Skip to content
My WebMD Sign In, Sign Up

Information and Resources

Watching Your Child’s Nutrition and Growth

By Marianne Wait
WebMD Feature

Getting any child to eat healthy foods is a challenge. When your child has a severe digestive disorder or gastrointestinal (GI) problem, it can feel like Mission: Impossible. But you don't have to go it alone. Here’s how to help your child or teen get the nutrition he needs to grow and develop. 

Work With Your Child's Medical Team

Each kind of digestive disorder creates a unique set of dietary needs. Once your child is diagnosed, it's likely that a team of people – doctors, nurses, a nutritionist, and others – will figure out if she’s getting enough calories or certain nutrients from foods. They’ll work together to create a treatment plan with a focus on getting good nutrition. It may include:

  • A special diet
  • Supplements
  • Medications
  • Feeding by IV or a feeding tube placed in her body

Each team member plays a different role. "It's important to form a good alliance first with your primary care physician," says Vincent Mukkada, MD. This doctor can be the "team quarterback," Mukkada says. "It’s very important to have a primary care person who can take all of that information and synthesize it."

One of the team members will track how your child is developing on a growth chart. If her growth or weight falls off a lot, it can be a concern, says dietitian Julia Driggers, RD. In that case, your child's doctor may alter her treatment plan.

Get Your Child the Right Nutrition

If your child has trouble gaining weight, the goal, Mukkada says, is "not to get more nutrients in, it’s to get the right nutrients in." The trick is not only to get calories, vitamins, and minerals. It's also to make sure he gets macronutrients – those needed in large amounts, especially protein.

These tips can also help keep your child's weight and growth on track:

  • Stick with the treatment plan. Treatment will help your child eat better. Take children who are diagnosed with Crohn's disease, says Asim Maqbool, MD. "They’ll come in not feeling well, not eating well, and as soon as they start to get medication to treat the underlying diagnosis, you’ll find they’re able to eat more food and can gain weight.”
  • Pick a dietitian or nutritionist who specializes in kids. It’s one thing to tell an adult what to eat. “It’s another thing to tell a picky 4-year-old,” Mukkada says.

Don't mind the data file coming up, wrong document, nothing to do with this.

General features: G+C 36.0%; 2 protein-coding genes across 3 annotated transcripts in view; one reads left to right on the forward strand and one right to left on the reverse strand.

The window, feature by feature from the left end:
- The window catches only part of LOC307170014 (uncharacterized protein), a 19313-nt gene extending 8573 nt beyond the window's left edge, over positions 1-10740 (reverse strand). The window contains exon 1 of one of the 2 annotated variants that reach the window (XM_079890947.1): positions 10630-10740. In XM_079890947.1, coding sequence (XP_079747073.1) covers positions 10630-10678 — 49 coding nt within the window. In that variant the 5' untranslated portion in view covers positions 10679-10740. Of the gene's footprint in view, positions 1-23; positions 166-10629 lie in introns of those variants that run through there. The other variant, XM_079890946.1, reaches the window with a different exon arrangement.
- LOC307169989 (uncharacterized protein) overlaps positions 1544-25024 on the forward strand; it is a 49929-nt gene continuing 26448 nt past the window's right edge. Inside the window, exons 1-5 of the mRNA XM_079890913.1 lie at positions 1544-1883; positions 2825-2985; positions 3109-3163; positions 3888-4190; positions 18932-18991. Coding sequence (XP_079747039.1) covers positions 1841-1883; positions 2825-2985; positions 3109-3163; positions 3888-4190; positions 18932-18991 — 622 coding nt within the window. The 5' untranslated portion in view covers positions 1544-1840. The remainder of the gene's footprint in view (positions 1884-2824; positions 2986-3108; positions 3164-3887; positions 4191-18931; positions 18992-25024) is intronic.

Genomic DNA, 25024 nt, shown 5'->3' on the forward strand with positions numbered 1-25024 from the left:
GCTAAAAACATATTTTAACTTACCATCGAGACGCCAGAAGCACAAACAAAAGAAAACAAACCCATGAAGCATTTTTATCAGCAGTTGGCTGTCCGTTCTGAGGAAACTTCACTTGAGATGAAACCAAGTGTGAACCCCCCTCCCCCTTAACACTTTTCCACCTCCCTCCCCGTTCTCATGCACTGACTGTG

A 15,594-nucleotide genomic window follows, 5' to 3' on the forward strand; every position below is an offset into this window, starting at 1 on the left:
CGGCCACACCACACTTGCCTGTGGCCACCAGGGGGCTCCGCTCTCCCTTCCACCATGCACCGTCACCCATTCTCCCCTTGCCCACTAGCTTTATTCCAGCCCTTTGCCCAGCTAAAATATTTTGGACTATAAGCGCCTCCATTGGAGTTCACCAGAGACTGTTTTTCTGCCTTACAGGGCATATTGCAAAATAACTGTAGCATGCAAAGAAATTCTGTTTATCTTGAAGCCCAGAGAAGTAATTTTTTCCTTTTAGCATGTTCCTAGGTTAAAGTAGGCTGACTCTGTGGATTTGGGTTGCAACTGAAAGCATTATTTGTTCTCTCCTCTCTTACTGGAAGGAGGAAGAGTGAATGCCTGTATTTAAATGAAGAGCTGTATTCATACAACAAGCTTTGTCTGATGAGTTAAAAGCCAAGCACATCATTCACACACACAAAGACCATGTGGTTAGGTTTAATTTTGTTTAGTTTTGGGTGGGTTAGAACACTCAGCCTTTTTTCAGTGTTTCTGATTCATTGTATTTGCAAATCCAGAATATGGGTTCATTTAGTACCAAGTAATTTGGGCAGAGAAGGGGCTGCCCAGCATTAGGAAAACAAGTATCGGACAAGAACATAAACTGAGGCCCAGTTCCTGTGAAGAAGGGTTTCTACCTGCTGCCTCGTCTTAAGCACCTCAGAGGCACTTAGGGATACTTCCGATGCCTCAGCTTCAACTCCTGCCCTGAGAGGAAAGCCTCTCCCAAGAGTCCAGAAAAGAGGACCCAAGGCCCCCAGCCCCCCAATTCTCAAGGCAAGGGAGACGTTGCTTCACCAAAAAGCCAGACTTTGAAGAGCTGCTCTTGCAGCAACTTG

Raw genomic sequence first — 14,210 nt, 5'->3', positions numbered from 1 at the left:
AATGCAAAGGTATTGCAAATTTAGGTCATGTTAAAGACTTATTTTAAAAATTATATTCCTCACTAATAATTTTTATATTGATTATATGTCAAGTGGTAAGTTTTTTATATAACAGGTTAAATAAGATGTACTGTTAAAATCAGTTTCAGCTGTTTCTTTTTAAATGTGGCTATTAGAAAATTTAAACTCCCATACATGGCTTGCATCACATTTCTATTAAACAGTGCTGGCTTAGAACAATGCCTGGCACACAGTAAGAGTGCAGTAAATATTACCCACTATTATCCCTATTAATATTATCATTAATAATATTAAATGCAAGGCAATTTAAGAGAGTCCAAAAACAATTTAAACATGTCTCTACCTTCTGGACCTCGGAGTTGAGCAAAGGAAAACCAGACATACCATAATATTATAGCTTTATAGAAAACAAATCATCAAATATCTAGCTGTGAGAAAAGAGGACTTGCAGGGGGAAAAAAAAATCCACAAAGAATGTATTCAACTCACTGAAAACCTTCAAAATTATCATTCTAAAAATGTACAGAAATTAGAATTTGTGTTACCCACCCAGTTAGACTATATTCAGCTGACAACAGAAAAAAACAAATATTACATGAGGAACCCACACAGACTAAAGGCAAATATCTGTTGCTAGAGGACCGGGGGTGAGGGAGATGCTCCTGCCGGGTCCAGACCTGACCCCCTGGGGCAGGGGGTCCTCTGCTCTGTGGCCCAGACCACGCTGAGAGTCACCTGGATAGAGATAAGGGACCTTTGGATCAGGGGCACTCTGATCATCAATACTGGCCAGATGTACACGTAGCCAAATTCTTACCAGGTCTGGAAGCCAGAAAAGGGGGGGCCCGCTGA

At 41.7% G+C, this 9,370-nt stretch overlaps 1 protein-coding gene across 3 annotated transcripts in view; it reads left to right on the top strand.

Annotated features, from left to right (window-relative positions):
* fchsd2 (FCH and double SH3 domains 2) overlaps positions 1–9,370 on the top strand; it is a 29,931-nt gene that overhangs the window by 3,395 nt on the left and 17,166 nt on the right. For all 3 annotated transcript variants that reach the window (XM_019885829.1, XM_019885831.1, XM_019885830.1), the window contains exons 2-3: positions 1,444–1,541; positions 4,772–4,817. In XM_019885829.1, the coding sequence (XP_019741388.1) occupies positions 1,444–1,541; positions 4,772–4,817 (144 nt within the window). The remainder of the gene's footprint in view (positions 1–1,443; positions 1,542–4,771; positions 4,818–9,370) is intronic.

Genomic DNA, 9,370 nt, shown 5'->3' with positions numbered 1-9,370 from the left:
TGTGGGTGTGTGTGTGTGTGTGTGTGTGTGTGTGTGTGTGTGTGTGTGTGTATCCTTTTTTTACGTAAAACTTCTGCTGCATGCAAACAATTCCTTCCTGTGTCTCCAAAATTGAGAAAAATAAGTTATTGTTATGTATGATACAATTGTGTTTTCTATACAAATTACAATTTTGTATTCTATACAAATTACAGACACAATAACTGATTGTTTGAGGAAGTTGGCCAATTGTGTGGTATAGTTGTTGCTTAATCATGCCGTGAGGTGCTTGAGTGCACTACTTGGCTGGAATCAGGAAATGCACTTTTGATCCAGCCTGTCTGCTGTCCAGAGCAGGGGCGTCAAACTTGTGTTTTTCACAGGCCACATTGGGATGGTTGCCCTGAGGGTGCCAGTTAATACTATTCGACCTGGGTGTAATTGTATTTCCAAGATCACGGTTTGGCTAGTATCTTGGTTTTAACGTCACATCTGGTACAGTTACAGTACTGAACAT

• Ask what supplements your child needs. Different digestive problems can cause different gaps in your child's nutrition. For example, if your child has chronic diarrhea, he may need extra zinc. Or if his condition causes blood loss, like Crohn’s disease or ulcerative colitis, he may need more iron.
  • Shun empty calories. Potato chips taste great, but junk food isn’t the way to help your child gain weight. Healthy fats like avocados and olive oil will do him more good. A carbohydrate or protein powder or supplement drink can also help. Ask the nutritionist or doctor about what's right for your child.  
  • Nix the added sugar. Sugar is another easy source of calories, but sugar isn’t nutritious. And too much sugar, especially from fruit juice, can cause diarrhea, especially in young children.
  • Factor in fiber. Your child's doctor may advise you to offer him a low-fiber diet, especially when his disease flares. "This is not intended to be for life," Maqbool says. Most likely, your child needs fiber when his disease isn't flaring. To find out how much he needs, add 5 to your child’s age, Driggers says. That's the number of grams of fiber he should get a day. Ask his doctor or nutritionist which kinds of fiber are best.
  • Keep mealtimes structured. It may help your child to eat smaller, more frequent meals instead of three big ones. Make sure some meals are family events, so eating is more fun. “Set mealtimes and try to emphasize having the family eat those meals together, so it’s both a nutritional and social event,” Mukkada says.

One of the best things you can do for your child is not to make growth a big issue for him. Avoid comparing his growth to that of other kids in his class. What’s important is that his height and weight are in the normal range -- and that he keeps growing. 

Reviewed on May 30, 2014

Hot Topics

WebMD Video: Now Playing

Click here to wach video: Dirty Truth About Hand Washing

Which sex is the worst about washing up? Why is it so important? We’ve got the dirty truth on how and when to wash your hands.

Click here to watch video: Dirty Truth About Hand Washing

Popular Slideshows & Tools on WebMD

feet
Solutions for 19 types.
row of colored highlighter pens
Recognizing symptoms.
build a better butt
Check your BMI.
man with indigestion
How to build a better butt.
MS Overview
How to identify that bite.
stressed working woman
What to watch for.
brain scan with soda
Tips to kick the habit.
fat caliper
Tips for living better.
Woman running
And how to fix them?
lone star tick
Check your BMI.
young woman in sun
What Do Your Dreams Say About You?
Girl drinking orange juice
How to keep yours at bay.

Pollen counts, treatment tips, and more.

It's nothing to sneeze at.

Loading ...

Sending your email...

This feature is temporarily unavailable. Please try again later.

Thanks!

Now check your email account on your mobile phone to download your new app.

Women's Health Newsletter

Find out what women really need.